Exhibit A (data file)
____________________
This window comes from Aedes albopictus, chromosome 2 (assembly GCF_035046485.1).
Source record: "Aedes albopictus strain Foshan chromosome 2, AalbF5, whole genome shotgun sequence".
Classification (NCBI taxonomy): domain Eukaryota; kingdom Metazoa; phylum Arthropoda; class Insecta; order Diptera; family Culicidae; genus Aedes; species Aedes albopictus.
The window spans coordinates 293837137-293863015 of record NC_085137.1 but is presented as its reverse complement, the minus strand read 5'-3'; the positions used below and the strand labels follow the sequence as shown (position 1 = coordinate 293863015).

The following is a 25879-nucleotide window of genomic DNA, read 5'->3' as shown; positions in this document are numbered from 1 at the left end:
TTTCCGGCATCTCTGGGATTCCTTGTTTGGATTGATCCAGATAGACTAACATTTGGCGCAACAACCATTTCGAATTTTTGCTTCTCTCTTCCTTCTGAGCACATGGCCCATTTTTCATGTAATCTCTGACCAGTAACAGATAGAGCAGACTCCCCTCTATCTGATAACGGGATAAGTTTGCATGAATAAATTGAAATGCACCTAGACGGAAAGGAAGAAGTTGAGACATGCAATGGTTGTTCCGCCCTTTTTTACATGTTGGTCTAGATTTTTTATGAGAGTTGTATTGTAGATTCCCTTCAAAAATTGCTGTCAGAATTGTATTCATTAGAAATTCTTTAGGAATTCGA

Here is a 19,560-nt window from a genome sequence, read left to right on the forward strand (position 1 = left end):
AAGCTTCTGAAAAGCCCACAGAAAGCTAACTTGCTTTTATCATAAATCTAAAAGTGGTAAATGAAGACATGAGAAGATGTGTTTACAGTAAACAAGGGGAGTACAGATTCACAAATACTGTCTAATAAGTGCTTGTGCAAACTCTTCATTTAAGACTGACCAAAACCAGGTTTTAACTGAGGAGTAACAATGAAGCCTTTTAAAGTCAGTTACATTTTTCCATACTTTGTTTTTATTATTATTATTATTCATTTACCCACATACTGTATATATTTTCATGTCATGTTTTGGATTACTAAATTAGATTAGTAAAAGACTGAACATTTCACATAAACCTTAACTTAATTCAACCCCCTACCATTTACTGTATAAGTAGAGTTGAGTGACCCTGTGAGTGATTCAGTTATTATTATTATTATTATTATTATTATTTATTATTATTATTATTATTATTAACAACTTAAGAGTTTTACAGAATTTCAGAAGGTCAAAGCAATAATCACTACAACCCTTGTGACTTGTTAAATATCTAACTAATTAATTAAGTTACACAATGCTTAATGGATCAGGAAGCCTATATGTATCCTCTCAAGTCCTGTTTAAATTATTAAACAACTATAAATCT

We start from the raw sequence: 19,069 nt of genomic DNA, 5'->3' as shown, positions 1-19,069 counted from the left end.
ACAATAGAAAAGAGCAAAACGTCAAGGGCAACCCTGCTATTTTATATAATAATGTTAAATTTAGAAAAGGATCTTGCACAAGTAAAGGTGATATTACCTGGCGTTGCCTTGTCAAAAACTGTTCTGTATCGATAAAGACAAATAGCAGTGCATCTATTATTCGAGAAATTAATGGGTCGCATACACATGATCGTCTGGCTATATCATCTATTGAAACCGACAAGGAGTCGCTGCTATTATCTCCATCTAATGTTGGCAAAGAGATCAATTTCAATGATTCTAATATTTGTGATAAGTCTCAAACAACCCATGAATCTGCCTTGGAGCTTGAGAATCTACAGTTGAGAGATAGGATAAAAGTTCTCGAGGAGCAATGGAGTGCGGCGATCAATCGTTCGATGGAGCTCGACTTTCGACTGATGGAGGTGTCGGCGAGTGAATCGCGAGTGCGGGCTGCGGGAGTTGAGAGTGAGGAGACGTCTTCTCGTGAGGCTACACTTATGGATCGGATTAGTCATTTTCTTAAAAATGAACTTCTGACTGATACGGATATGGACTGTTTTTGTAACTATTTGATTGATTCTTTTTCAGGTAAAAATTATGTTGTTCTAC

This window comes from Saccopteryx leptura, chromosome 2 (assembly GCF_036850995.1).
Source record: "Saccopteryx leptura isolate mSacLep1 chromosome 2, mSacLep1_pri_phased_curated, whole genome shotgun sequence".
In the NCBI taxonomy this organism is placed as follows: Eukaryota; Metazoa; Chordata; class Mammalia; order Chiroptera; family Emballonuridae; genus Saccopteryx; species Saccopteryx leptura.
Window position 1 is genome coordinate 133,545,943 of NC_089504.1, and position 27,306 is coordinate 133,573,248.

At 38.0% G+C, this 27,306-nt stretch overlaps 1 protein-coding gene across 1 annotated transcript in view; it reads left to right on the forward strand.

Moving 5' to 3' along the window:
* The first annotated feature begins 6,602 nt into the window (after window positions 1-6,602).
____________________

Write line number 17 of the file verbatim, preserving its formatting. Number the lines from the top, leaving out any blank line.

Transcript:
* The first annotated feature begins 6,602 nt into the window (after window positions 1-6,602).